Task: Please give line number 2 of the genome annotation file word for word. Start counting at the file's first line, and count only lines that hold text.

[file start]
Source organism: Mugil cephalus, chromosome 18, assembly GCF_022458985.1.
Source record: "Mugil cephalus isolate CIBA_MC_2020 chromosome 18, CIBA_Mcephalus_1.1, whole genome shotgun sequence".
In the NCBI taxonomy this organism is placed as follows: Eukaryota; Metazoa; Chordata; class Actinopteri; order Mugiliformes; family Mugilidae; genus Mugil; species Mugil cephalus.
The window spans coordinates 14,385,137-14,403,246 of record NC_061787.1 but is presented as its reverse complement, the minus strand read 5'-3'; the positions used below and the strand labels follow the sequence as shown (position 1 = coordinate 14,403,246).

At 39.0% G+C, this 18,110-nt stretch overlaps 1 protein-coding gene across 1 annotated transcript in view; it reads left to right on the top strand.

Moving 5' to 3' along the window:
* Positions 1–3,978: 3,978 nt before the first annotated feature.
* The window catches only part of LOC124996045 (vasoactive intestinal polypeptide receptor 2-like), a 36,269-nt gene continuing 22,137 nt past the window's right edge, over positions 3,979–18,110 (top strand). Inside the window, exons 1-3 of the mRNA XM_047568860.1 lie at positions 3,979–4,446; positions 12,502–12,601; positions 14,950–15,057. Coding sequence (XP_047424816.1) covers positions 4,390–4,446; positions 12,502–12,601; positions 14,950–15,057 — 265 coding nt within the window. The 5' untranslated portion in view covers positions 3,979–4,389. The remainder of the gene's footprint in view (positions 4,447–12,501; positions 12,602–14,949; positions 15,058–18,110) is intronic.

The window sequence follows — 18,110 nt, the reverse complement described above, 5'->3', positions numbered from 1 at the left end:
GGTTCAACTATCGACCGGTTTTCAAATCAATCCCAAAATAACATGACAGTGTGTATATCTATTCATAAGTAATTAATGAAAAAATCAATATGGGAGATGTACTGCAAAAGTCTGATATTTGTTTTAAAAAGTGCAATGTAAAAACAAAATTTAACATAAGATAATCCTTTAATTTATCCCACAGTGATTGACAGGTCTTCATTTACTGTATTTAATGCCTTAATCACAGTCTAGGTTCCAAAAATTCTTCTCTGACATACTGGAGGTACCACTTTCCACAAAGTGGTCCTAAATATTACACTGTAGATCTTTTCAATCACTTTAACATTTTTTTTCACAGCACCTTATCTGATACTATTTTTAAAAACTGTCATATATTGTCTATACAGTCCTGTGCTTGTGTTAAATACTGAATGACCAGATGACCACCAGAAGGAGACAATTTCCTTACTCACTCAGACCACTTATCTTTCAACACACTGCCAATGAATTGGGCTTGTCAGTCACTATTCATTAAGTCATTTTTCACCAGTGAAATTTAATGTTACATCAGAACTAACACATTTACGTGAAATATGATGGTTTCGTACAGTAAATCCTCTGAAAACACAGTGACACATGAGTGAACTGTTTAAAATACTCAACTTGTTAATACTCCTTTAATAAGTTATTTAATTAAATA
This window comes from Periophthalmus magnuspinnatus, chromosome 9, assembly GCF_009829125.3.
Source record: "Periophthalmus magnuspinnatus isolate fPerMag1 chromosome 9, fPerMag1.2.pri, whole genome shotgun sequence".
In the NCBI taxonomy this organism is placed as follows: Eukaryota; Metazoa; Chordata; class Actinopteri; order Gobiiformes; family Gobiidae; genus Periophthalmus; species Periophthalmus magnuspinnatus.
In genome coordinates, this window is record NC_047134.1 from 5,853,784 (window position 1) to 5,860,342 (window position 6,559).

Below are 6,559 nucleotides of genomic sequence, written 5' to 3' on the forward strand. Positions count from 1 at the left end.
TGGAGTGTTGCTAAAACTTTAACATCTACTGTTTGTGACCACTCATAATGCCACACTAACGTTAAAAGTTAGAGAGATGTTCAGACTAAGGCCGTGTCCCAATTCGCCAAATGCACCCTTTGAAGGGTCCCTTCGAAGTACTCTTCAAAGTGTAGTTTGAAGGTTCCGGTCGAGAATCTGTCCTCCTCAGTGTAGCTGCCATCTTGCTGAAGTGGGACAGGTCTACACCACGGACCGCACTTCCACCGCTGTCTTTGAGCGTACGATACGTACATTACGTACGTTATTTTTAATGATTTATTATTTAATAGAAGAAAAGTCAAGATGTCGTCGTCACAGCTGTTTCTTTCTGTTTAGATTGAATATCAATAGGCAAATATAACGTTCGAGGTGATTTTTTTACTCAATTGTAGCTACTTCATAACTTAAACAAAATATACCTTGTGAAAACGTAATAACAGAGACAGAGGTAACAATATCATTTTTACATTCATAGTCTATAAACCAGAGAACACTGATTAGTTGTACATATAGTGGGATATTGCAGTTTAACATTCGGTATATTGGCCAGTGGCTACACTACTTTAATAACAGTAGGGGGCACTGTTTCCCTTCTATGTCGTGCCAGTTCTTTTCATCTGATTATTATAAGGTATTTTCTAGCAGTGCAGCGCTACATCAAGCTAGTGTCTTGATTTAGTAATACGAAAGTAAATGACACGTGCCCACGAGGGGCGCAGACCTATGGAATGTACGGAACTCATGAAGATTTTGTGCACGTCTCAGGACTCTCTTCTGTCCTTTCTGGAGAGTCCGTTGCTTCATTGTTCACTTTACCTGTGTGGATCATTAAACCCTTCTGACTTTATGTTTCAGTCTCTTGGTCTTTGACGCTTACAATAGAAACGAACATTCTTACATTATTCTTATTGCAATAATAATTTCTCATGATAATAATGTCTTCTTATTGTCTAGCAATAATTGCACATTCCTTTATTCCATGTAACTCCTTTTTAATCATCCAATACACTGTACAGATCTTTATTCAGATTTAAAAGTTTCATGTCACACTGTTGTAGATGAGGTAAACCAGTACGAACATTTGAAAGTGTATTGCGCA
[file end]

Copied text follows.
Source record: "Mugil cephalus isolate CIBA_MC_2020 chromosome 18, CIBA_Mcephalus_1.1, whole genome shotgun sequence".